Since your time as a newspaper reporter, you’ve spent many years in other forms of writing. For the stage, for television, for movies. It’s been a busy career. And, because your work has prompted a lot of chuckles and enjoyment, you’re sometimes referred to as a comedian. But perhaps you’re more of a social commentator. How would you describe what you do?
I don’t know. I wouldn’t want to call myself a social commentator. I am a very serious person, though. And I hate being called a comedian. I don’t consider myself a comedian.
Also, if you look at the comedy that I’ve been involved with, it’s really comedy as a coping mechanism as opposed to comedy just for the sake of it. It’s been about getting laughs and entertaining people, but it’s been with stuff that was quite painful.
Actually, one of my most memorable moments was when I was a cadet reporter at the Star. The great Billy T was still alive. He’d had his heart transplant, and I was sent, along with a photographer, to do a story. I remember how excited I was to meet him — to meet this inspirational man who’d entertained me so much and planted seeds in my mind about what I wanted to do.
And I was struck by how serious he was. He was so quiet and softly spoken. Not cracking any jokes. And I thought: “Oh yeah. The jokes are what he does for work. That’s not what he’s like all the time.”
But meeting Billy T was one of the coolest moments of my life. Meeting Billy T in real life. One of New Zealand’s icons.
Being a Te Atatū boy meant that you were off to Rutherford High for your secondary schooling. How was that experience?
Oh man, it was such a buzzy school. It was the first school to have a marae, which I presume was led by June Mariu. And there was Pita Sharples helping the kapa haka group. Rutherford was the first school to get adult students, too.
The foundation principal, Eric Clark, was still there when I started, and I remember him explaining at assembly that the school motto, translated into English, means that we should strive as we’d strive if we were desperately hungry. I really related to that feeling of hunger and I kind of adopted that as my personal motto. Like: “Yeah. I know what it’s like to be hungry.”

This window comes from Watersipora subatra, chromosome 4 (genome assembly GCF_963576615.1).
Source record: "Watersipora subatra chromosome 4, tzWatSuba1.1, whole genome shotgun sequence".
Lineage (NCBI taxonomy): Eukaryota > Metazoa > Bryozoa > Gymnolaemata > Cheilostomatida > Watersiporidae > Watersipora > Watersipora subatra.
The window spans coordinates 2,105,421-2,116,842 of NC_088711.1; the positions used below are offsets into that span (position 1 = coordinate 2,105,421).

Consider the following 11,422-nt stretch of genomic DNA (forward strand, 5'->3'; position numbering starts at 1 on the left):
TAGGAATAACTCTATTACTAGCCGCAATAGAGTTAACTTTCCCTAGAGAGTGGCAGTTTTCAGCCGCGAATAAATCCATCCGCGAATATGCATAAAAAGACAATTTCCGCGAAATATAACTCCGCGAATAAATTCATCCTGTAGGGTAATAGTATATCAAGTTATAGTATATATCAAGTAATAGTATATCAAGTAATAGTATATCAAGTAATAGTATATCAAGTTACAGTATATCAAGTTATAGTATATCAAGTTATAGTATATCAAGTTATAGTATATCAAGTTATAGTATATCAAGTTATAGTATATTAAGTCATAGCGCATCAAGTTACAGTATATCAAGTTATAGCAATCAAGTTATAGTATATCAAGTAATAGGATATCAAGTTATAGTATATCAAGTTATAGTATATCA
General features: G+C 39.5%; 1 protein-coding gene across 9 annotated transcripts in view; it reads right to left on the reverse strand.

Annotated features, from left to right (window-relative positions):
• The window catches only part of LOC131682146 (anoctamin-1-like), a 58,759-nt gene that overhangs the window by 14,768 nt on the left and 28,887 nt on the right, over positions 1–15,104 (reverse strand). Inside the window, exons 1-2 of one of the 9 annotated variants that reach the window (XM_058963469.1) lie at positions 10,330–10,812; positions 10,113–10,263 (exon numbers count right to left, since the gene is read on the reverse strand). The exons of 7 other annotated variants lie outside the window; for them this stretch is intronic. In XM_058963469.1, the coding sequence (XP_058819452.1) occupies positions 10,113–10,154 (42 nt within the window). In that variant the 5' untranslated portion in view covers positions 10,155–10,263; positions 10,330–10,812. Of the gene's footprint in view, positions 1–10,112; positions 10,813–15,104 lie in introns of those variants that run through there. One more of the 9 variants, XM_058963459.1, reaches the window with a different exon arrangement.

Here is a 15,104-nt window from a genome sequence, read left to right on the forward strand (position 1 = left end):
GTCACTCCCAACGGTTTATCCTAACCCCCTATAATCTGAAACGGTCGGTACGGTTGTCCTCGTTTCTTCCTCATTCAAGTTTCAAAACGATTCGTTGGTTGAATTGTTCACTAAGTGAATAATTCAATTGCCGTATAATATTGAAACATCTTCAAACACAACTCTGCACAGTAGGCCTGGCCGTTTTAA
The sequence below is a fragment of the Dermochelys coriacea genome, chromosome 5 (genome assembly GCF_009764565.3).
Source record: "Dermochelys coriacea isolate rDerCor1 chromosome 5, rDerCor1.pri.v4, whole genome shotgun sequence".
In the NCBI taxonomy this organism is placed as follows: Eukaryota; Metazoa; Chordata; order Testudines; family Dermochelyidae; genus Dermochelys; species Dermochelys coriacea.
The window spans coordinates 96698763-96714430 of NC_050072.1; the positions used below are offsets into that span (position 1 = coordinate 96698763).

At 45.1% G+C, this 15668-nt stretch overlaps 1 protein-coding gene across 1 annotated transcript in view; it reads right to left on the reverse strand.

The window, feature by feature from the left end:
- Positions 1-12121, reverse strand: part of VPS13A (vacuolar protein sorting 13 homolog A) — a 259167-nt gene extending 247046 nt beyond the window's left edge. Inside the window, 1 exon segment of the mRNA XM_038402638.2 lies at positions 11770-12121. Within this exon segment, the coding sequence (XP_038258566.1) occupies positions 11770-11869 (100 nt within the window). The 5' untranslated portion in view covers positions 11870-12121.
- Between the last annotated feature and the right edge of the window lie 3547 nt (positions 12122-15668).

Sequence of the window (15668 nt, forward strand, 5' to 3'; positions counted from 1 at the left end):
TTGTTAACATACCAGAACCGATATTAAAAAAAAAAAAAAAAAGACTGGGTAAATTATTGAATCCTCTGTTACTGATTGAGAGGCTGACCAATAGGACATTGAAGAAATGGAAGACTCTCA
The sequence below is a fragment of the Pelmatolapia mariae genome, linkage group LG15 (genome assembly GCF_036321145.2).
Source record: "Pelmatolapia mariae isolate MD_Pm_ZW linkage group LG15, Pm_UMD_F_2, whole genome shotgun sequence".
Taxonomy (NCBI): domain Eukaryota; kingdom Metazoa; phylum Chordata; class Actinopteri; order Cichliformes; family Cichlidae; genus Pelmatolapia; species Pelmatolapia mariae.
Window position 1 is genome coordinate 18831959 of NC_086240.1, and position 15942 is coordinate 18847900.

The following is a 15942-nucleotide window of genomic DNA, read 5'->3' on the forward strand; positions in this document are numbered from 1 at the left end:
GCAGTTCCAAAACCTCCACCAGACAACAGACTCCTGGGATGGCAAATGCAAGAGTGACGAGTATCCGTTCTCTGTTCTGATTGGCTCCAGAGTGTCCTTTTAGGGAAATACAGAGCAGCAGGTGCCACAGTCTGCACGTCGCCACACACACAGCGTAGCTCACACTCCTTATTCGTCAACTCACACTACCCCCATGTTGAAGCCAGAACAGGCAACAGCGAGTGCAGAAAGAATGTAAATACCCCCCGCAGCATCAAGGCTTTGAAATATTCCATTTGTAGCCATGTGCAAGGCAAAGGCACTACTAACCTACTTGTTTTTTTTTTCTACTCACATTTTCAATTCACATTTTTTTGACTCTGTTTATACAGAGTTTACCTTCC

So I feel blessed that I was there, and in Aotearoa at a time when there was a renaissance in Māoritanga. I was never part of a kapa haka group, but my best mates were and I watched them. And looking back to my time at the school, I feel lucky that I came under the sway of some really cool influences.
When you took on writing as a job, first of all as a reporter and then with plays and film scripts and so on, did you find that it came easy to you? I know it doesn’t for most people.
See, my thing was reading. I loved reading. It didn’t matter what my circumstances were, once I started reading a book, my imagination would set me free and I could be anywhere. It could take me anywhere. Reading to me was an escape.
I remember at school, there was always me and this Māori girl in class that couldn’t afford the school trips. She was my mate. We used to get left behind when the bus would take off. The teacher was really cool. She’d just let us read.
I actually preferred that because the school trips were only ever to the zoo or MOTAT anyway. And, as wonderful as those places are, you can’t keep going there all the time. Whereas, with reading, you could go anywhere.
So, from my love of reading, I just wanted to be a writer because of how reading made me feel — and I wondered whether, if I wrote, I could make other readers feel like that, too.